How Dating Apps Can Do Better For Non-Binary Users
More inclusive filtering systems and search categories could make all the difference.
Online dating has become increasingly popular, especially as in-person interaction has been limited by the pandemic.
Even before the pandemic, dating apps were popular within the LGBTQ+ community, with twice as many lesbian, gay and bisexual adults saying they used these apps compared to straight counterparts. For many queer people, it’s harder to meet other queer people in real life, and dating apps provide an easier way to connect.
Although there’s not much data on it yet, dating apps are also popular with transgender and non-binary folks with an estimated 3 million transgender users on Tinder, the world’s most downloaded dating app. Unfortunately, most popular dating apps are designed for cis users, and as a result, it’s hard for people outside the gender binary to feel comfortable using them.
“Generally it’s not pleasant or even effective to use dating apps aimed at cis people,” says Alex, a non-binary individual who uses dating apps. “It’s really frustrating and very dysphoria-inducing.”
Better filtering systems and search categories that actually represent genders other than male and female could really help non-binary folks avoid harassment, reduce dysphoria, and connect with people who can understand and respect their identity.
Many mainstream apps force non-binary users to choose a binary gender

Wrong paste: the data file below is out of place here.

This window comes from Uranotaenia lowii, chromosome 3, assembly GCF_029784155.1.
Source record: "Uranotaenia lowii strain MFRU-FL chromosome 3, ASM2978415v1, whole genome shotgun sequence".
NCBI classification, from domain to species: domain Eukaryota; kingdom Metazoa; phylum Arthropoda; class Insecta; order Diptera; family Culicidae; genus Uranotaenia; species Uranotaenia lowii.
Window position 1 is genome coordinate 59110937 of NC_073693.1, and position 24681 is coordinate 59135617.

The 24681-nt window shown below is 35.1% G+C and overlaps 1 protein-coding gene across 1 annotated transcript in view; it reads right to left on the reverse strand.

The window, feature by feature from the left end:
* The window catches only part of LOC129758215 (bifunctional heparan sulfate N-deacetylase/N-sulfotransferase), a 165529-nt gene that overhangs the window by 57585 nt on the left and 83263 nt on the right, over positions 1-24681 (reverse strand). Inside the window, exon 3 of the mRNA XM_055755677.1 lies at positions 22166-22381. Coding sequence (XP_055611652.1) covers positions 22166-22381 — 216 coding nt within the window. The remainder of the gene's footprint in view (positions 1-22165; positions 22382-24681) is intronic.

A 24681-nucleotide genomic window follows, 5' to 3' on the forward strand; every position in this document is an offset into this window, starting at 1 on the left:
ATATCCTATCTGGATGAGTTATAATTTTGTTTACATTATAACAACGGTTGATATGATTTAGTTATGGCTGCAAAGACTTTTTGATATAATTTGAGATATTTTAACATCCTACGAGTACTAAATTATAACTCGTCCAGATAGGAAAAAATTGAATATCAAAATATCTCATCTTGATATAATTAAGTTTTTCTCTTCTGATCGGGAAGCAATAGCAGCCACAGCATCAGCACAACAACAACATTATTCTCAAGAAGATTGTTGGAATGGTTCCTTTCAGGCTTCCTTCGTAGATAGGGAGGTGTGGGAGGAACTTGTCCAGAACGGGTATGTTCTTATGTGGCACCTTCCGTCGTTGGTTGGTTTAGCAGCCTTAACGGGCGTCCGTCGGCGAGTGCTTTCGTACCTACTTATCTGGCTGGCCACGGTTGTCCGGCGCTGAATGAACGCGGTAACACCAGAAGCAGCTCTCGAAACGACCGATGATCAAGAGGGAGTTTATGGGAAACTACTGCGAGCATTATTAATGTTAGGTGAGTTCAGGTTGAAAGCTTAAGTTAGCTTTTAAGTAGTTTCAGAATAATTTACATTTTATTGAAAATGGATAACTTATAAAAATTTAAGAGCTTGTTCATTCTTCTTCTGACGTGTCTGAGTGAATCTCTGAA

One of the most frequently criticized features of existing dating apps is thatthe one that forces users are forced to choose whether to show up in searches for men or women, even if they don’t fall within that gender binary.
“Bumble is weird because it allows me to list myself as non-binary, but it only lets you choose a preference for men or women,” says Grace Burnham, a non-binary Bumble user. A few days ago, Bumble changed its gender identity policy to allow users to choose non-binary as a preference.
Alex adds that “there’s a lot of confused straight men who don’t understand what it means for me to not be a girl even though I’ve shown up [in searches for women].”
Apps like Tinder and Bumble previously have attempted to be more inclusive to non-binary or gender non-conforming users by adding more choices of gender identity, but classifying them as either a man or a woman is counter-intuitive to that principle.
While some non-binary people do feel more affinity with certain genders and may want to be included in those searches, many do not. Additionally, it reminds non-binary users that these apps were created for cis people and they are an afterthought.
Allowing people to be categorized as non-binary is a start
As with Bumble, Hinge recently updated its gender options with support from GLAAD to allow users to search specifically for non-binary people and be categorized as non-binary instead of choosing whether to appear as a man or a woman.
It’s good to see that dating apps are addressing issues in their design that queer, trans, and non-binary folks have complained about for a while. Many people contacted for this story believed that such a feature would make the experience better for non-binary users.